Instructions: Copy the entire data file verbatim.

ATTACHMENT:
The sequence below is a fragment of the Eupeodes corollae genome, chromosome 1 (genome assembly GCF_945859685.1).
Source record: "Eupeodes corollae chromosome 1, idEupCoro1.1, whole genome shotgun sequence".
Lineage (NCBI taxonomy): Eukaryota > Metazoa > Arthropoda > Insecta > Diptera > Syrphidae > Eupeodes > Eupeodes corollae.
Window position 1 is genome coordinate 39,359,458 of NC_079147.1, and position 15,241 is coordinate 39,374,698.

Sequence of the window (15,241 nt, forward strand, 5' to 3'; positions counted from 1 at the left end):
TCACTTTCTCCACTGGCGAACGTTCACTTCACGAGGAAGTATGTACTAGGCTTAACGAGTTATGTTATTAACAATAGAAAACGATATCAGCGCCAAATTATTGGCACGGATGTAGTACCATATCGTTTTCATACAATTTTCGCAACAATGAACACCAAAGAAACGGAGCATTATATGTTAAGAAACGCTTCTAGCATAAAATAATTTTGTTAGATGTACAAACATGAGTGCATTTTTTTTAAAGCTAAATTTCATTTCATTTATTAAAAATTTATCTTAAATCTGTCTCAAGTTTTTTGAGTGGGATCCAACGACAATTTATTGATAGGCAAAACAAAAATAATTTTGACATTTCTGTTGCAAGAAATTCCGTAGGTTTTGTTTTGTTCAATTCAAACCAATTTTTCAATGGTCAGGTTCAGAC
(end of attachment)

The sequence below is a fragment of the Eupeodes corollae genome, chromosome 1 (genome assembly GCF_945859685.1).
Source record: "Eupeodes corollae chromosome 1, idEupCoro1.1, whole genome shotgun sequence".
Lineage (NCBI taxonomy): Eukaryota > Metazoa > Arthropoda > Insecta > Diptera > Syrphidae > Eupeodes > Eupeodes corollae.
Window position 1 is genome coordinate 39,359,458 of NC_079147.1, and position 15,241 is coordinate 39,374,698.

Sequence of the window (15,241 nt, forward strand, 5' to 3'; positions counted from 1 at the left end):
TCACTTTCTCCACTGGCGAACGTTCACTTCACGAGGAAGTATGTACTAGGCTTAACGAGTTATGTTATTAACAATAGAAAACGATATCAGCGCCAAATTATTGGCACGGATGTAGTACCATATCGTTTTCATACAATTTTCGCAACAATGAACACCAAAGAAACGGAGCATTATATGTTAAGAAACGCTTCTAGCATAAAATAATTTTGTTAGATGTACAAACATGAGTGCATTTTTTTTAAAGCTAAATTTCATTTCATTTATTAAAAATTTATCTTAAATCTGTCTCAAGTTTTTTGAGTGGGATCCAACGACAATTTATTGATAGGCAAAACAAAAATAATTTTGACATTTCTGTTGCAAGAAATTCCGTAGGTTTTGTTTTGTTCAATTCAAACCAATTTTTCAATGGTCAGGTTCAGAC